Homo sapiens’ Intermingling with Extinct Ancestors Longer than Previously Thought
Sunday, March 20, 2016
Homo sapiens’ Genes
A study published in the journal Science reports that our ancestors Homo sapiens had a long adventurous sexual history than what was previously thought. This has left an indelible mark on the human genome, many of which are involved in the immune system with some playing an important role in skin and hair biology.
This was claimed after the scientists analysed genetic information of about 1,500 people from different locations around the world. This led to the understanding that there were at least four interbreeding episodes, tens of thousands of years ago involving our cousins Neanderthals and the mysterious extinct human species Denisovans. People from the equatorial islands of Melanesia were the only population to possess Denisovan genetic ancestry, although they had a Neanderthal genetic history like most of the humans.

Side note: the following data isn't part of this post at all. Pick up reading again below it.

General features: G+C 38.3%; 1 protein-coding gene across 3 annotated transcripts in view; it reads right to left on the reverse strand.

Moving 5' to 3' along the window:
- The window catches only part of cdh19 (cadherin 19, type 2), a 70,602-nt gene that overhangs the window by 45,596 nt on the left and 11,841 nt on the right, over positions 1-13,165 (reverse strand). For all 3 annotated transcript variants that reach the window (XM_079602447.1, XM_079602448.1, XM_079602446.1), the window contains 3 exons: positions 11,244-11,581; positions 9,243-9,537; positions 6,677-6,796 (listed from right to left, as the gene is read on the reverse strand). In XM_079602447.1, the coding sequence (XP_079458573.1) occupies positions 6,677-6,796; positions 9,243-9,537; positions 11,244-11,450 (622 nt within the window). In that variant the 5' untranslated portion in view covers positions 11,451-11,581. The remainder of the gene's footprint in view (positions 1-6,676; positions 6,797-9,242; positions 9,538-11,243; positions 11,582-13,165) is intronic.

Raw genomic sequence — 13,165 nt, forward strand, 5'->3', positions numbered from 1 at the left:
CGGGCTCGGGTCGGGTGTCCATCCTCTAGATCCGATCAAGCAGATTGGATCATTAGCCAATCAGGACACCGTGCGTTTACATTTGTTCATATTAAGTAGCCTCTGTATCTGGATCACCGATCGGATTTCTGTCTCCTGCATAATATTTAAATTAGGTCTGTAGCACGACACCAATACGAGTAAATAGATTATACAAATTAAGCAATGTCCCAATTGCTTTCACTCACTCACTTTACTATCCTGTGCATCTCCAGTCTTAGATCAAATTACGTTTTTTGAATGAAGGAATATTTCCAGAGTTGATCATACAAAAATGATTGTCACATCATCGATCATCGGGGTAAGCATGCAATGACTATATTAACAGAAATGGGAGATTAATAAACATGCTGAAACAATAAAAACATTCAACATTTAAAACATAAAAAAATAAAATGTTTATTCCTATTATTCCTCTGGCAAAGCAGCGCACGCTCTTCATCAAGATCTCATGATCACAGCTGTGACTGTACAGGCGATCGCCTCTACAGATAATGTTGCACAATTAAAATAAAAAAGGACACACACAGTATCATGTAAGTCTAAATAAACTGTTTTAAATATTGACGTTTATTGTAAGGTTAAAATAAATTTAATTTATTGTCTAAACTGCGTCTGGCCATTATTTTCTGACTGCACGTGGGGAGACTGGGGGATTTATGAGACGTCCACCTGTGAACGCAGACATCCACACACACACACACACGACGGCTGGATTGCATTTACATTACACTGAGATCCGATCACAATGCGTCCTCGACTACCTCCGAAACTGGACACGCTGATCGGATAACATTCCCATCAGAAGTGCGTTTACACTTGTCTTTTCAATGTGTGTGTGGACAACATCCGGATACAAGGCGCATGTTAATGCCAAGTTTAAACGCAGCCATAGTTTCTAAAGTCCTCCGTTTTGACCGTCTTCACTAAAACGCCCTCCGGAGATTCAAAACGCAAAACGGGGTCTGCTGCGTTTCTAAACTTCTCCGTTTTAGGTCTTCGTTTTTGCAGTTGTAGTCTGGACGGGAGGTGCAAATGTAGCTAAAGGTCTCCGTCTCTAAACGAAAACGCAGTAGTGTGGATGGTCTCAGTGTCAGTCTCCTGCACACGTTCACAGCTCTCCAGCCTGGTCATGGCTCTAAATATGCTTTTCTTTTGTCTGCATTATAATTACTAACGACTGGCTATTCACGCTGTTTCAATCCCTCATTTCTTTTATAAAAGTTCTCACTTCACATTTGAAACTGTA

Non–Africans roughly had about 1.5 to 4% Neanderthal genetic ancestry whereas the African population was deprived of both the Neanderthal as well as the Denisovan ancestry because neither of these species was present on the African continent. The fact that the Denisovan remains are found only in northern Siberia but their genes are seen in people living far away in Melanesia suggests their broad geographic range across Asia. Researchers also detected a gene from an unknown source, which throws light on at least four species of hominins (our species and extinct human species) living and interbreeding at the same time over the last 100,000 years.